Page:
Even though Brent Crude prices hit $75 a barrel on Monday, Shell continues to stick to disciplined spending and wants deepwater projects to break even at $40 a barrel or lower—a sign that Big Oil is committed to not repeating past mistakes with lavish expenditure on complex projects, as the case was when oil prices were above $100 a barrel.
Deepwater projects now need their breakevens at $40 or preferably below, Harry Brekelmans, Shell Projects and Technology Director, told Bloomberg in an interview on the sidelines of the Offshore Technology Conference (OTC) in Houston on Monday.
That targeted breakeven is nearly half the deepwater costs for some projects that were commissioned before the oil price crash in 2014, Brekelmans said.
“You’ve got to think about that 35-40 range,” Brekelmans told Bloomberg. “It’s something we want to be very disciplined around because it gives you reassurance that going forward, your portfolio is resilient,” the manager noted.
Last week, Shell announced the final investment decision for a deepwater development in the U.S. Gulf of Mexico—Vito—with a forward-looking, breakeven price estimated at less than $35 per barrel. Shell and Statoil are partners in the development, with Shell acting as operator with 63.11-percent ownership. Without specifying the initial costs of the project, Shell said that it had redesigned the project, bringing costs down by 70 percent by simplifying the design and collaborating with the supply chain vendors.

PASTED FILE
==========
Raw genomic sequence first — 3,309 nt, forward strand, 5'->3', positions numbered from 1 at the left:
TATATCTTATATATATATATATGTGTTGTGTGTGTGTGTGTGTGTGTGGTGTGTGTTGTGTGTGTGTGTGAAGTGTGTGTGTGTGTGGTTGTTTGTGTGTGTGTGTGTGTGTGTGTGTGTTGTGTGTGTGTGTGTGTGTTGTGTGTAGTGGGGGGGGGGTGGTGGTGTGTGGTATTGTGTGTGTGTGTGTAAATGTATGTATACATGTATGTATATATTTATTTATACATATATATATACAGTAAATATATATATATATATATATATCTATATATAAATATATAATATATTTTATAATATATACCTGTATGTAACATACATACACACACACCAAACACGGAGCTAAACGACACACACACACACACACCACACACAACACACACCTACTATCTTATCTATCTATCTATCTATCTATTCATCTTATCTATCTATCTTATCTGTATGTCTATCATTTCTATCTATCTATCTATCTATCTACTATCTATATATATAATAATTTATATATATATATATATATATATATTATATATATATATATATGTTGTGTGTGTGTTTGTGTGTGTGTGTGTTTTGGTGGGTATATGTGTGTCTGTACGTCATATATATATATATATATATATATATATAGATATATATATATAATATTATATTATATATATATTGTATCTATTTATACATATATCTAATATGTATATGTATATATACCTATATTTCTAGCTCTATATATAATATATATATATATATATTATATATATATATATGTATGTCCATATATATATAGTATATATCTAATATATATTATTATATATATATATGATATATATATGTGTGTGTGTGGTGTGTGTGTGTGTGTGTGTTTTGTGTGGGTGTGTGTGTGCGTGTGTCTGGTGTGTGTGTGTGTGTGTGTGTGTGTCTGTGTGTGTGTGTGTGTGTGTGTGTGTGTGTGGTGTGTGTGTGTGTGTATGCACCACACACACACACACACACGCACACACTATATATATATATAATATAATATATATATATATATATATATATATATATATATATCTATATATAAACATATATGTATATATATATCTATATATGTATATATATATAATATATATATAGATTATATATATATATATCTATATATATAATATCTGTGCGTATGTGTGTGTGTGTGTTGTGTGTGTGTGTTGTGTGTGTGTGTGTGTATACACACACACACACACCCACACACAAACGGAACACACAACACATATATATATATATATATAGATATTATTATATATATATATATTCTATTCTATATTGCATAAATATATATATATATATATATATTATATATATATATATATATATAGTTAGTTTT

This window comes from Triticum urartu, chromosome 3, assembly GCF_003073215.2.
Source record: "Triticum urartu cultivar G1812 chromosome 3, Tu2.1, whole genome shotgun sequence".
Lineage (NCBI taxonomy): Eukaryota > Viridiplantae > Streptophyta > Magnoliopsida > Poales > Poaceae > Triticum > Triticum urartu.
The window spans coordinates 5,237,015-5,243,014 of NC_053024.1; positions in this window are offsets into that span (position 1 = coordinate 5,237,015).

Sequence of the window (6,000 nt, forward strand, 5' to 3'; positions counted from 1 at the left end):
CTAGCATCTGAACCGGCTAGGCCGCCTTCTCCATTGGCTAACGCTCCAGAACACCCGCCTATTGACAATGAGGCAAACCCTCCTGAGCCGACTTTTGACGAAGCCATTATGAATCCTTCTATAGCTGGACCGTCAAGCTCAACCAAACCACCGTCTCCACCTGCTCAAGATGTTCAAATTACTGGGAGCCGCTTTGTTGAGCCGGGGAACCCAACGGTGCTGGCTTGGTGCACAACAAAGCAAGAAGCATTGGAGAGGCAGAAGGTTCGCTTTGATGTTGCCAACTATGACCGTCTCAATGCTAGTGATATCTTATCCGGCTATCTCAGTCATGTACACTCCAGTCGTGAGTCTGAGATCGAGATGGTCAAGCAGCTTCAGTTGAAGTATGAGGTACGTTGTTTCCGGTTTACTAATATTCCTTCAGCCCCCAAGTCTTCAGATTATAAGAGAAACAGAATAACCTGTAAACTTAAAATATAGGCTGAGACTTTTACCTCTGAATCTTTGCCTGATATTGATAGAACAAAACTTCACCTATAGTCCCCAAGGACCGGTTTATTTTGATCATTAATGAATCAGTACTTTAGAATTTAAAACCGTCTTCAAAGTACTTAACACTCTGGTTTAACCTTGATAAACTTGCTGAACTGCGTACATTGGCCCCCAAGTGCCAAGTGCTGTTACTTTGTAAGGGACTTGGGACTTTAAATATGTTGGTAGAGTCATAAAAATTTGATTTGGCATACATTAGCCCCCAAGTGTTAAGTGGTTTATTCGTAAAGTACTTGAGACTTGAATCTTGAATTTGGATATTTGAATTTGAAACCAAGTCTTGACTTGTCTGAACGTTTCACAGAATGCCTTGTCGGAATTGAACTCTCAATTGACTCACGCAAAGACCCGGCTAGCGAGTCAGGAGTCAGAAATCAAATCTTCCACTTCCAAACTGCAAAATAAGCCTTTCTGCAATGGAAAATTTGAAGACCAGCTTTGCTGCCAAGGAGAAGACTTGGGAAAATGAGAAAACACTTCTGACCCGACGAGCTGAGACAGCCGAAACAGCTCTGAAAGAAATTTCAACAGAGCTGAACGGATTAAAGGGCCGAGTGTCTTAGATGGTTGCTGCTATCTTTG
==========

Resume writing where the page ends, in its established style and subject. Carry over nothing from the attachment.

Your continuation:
Reducing project costs is achievable and sustainable across deepwater developments globally, because three-quarters of the cost cuts are “structural,” Brekelmans told Bloomberg.
In a speech at the OTC on Monday, Brekelmans said: “It is fair to say that the industry is moving away from big, bespoke projects and towards a future that is all about detail. A future that is about being more scrupulous with the scoping and execution of projects.”